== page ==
ATHENS — Last week, I was asked to write about what I think is Georgia’s team strength headed into spring football practice. This week, I’m being asked to share what I believe is the Bulldogs’ biggest weakness.
The defense as a whole will need to reload, no doubt. But in particular, linebacker is an area of great concern for Georgia heading into 2018.
There is a pile of production — not to mention, star power — to replace across the second line of Georgia’s defense. That obviously starts with the early departure of Roquan Smith for the NFL. But it extends to each of the four linebacker positions. It could be argued that the Bulldogs got all-conference-level performances at each one in 2017.
Smith was the obvious catalyst. The 6-foot-1, 225-pound junior was the Butkus Award recipient as the nation’s top inside linebacker for good reason. Not only did he record a mind-blowing 137 tackles, but Smith also led the team in quarterback sacks (6.5) and pressures (18). Over and above that, everybody who watched knows what an impact he made on everybody else on the field. Smith’s speed and anticipation helped him get outside and force countless ball carriers to turn up field and into the defensive pursuit. His impact on the overall effectiveness of Georgia’s defense — which finished sixth in the nation in total yards (294.9 per game) and points (16.4) and eighth against the pass (168.9) — is immeasurable.
Just consider what ESPN/SEC Network analyst Greg McElroy said about Smith after watching him in the SEC Championship Game.
“If you are looking for an obscure candidate to put on your Heisman ballot, think about Roquan Smith,” he said. “I think he belongs; I mean it. You look at what he’s meant for Georgia. Really the last couple of games symbolized the importance of his production. I believe against Georgia Tech he had 12, 14, 15 tackles, that’s what they gave him. He might have had 25. They spied him on everything.”
All of us who witnessed Smith’s play this past season probably would agree he’s a once-a-decade kind of player, if not once-a-generation. So it goes without saying that any replacement is probably going to mean a drop-off in production. We don’t know that, but we’re certainly not reckless to presume.
But it goes beyond that. Lorenzo Carter and Davin Bellamy made similar, though less dominant, contributions from their respective outside linebacker positions. People tend to focus on sack numbers, and neither Carter’s 4.5 nor Bellamy’s 5.0 get anybody particularly excited. But they were asked to do much more than that — especially Carter. They were intensely involved in controlling the run game, in which opponents managed just 126 yards per contest, and often had pass-coverage responsibilities in the flats.
Meanwhile, their big-play quotient was particularly high. Carter forced 3 fumbles and Bellamy had 2 huge ones — in the SEC Championship Game and against Notre Dame. Carter led the team with 3 fumble recoveries and also executed the game-saving field goal block in overtime against Oklahoma in the Rose Bowl. They were simply difference makers in Georgia’s most meaningful games.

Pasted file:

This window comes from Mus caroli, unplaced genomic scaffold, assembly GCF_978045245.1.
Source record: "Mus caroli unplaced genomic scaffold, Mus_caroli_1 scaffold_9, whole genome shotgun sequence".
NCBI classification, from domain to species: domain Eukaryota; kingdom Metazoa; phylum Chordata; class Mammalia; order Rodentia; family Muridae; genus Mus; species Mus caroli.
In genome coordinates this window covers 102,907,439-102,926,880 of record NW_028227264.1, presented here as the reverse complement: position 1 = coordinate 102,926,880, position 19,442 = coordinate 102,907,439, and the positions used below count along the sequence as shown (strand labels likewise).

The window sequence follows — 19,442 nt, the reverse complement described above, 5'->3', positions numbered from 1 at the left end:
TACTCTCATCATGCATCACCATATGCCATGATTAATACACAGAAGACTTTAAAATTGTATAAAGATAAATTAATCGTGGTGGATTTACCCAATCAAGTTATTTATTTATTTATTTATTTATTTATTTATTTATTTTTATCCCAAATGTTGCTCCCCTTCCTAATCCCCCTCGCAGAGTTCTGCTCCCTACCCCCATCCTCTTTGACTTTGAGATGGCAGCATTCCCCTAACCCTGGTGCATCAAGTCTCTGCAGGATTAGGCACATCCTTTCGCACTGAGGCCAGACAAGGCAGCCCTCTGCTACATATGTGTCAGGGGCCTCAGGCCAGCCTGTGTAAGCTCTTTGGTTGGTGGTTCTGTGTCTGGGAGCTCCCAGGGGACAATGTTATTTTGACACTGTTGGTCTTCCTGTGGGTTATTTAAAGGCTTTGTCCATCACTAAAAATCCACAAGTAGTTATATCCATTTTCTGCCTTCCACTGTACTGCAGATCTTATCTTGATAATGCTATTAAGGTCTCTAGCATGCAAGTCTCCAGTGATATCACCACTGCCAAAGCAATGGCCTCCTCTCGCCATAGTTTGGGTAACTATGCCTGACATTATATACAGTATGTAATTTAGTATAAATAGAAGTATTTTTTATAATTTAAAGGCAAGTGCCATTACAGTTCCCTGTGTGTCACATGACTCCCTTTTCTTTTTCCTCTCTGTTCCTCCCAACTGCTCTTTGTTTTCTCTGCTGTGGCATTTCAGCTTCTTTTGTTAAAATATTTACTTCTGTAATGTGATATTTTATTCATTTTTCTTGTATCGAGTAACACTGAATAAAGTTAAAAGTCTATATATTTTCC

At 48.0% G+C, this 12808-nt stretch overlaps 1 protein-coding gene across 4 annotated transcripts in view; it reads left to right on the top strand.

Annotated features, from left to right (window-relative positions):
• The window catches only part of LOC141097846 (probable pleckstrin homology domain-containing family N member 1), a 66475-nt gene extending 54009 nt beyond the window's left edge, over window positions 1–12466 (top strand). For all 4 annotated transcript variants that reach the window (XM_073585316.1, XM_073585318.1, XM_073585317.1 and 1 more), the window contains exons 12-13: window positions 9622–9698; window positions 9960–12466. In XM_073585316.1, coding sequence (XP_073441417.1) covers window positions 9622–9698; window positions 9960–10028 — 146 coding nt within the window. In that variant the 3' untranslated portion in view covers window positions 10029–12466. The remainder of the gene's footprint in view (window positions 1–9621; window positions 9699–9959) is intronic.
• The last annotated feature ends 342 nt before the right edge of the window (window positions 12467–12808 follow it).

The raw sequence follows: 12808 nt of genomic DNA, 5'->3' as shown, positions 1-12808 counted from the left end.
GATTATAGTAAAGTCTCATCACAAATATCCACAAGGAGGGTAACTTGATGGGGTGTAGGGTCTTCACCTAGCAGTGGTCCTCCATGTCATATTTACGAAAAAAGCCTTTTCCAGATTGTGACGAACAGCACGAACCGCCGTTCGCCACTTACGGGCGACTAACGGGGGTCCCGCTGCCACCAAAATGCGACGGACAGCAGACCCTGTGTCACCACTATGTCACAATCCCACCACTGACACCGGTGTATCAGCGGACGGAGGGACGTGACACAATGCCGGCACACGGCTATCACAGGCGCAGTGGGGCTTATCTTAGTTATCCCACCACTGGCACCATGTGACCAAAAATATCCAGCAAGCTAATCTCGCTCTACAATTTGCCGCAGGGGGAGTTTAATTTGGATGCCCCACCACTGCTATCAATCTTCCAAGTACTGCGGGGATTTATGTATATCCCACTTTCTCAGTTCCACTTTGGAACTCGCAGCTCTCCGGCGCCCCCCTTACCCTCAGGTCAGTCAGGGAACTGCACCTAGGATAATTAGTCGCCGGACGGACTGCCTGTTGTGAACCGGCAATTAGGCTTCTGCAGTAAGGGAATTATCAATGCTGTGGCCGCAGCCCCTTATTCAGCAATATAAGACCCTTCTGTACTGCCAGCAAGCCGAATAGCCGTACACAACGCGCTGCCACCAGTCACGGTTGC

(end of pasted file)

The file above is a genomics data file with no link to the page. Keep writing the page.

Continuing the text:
In the meantime, the Bulldogs also will be in transition at the “Mike,” the other inside linebacker position. Senior Reggie Carter logged the majority of time at that position, and played well. He finished with 36 tackles while starting six games and appearing in 13. He entered the season as the understudy for Natrez Patrick, but had to man the position from midseason on due to Patrick’s disciplinary suspensions.
And that’s another unanswered question heading into this spring. Will Patrick, a rising senior by eligibility, be available first for spring practice and then for the 2018 season? And if so, when? Georgia has not said whether Patrick, who underwent treatment for substance abuse and missed the Bulldogs’ last two games, will be subject to any more disciplinary suspensions.
Patrick missed four games in the middle of the 2017 season for violating Georgia’s marijuana-use policy for at least the second time and then was present in another marijuana-related incident with police the night after the Bulldogs’ SEC Championship Game victory. Coach Kirby Smart has never said what disciplinary measures if any will come as a result of that, but Patrick did not play during Georgia’s College Football Playoff run.
If Patrick is unavailable for any games in 2018, that means the Bulldogs’ will be missing players who accounted for 33 percent — or a third — of their tackles in 2017.
Now, college teams are always losing great players. It’s the cyclical nature of the game, and the departure of these young men is not unexpected. Georgia certainly has recruited well and has replacements awaiting. Monty Rice and Nate McBride are the heirs apparent inside, with several lettermen already on board and Quay Walker and Channing Tindall coming in this latest recruiting class. Same thing with Adam Anderson, Brenton Cox, Azeez Olujari and Otis Reese joining the competition with D’Andre Walker and Walter Grant at outside linebacker.
But, lest we forget, as good as Smith, Carter and Bellamy were, it took them all some time to reach the level they played at last season. And there is also some transition taking place on the defensive line, where John Atkins and Trent Thompson tied up blockers to the benefit of those who played behind them.
There will probably be some growing pains for Georgia at linebacker. The Bulldogs can only hope they get through them fast.